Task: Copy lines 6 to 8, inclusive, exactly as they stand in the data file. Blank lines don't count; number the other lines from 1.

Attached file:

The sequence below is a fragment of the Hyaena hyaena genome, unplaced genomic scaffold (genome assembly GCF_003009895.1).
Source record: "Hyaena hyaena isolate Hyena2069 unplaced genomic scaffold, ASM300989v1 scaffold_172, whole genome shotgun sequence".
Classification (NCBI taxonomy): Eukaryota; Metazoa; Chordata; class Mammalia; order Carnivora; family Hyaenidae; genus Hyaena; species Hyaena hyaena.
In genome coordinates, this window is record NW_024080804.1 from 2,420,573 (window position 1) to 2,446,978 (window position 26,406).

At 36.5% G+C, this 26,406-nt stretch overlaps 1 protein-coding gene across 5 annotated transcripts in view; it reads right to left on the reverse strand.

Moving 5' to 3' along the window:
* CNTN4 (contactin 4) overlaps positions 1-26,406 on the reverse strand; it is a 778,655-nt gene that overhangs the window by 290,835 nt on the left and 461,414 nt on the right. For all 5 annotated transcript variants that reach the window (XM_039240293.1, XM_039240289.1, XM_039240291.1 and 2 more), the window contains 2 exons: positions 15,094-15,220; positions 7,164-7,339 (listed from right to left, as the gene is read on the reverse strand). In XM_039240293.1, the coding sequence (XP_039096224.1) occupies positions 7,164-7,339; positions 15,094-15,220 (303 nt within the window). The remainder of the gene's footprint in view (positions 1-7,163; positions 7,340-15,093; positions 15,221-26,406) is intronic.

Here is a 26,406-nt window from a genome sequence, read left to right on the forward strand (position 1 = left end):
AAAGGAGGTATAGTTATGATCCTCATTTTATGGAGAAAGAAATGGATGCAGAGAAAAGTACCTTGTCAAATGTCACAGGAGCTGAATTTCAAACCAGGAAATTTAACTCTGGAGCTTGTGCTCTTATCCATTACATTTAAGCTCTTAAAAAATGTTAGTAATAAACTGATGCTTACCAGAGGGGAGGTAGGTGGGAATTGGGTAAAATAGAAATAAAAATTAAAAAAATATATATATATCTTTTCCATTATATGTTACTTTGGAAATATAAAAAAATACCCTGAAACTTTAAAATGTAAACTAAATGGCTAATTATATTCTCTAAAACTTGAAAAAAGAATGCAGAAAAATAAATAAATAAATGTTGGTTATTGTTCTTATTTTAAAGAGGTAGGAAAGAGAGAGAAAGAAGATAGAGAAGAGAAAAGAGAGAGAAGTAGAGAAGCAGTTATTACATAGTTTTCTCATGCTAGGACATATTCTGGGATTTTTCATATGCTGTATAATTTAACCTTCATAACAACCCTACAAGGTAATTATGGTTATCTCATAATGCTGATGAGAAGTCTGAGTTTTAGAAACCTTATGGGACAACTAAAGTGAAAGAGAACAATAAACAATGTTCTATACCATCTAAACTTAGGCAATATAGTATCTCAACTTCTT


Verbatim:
Moving 5' to 3' along the window:
* CNTN4 (contactin 4) overlaps positions 1-26,406 on the reverse strand; it is a 778,655-nt gene that overhangs the window by 290,835 nt on the left and 461,414 nt on the right. For all 5 annotated transcript variants that reach the window (XM_039240293.1, XM_039240289.1, XM_039240291.1 and 2 more), the window contains 2 exons: positions 15,094-15,220; positions 7,164-7,339 (listed from right to left, as the gene is read on the reverse strand). In XM_039240293.1, the coding sequence (XP_039096224.1) occupies positions 7,164-7,339; positions 15,094-15,220 (303 nt within the window). The remainder of the gene's footprint in view (positions 1-7,163; positions 7,340-15,093; positions 15,221-26,406) is intronic.

Here is a 26,406-nt window from a genome sequence, read left to right on the forward strand (position 1 = left end):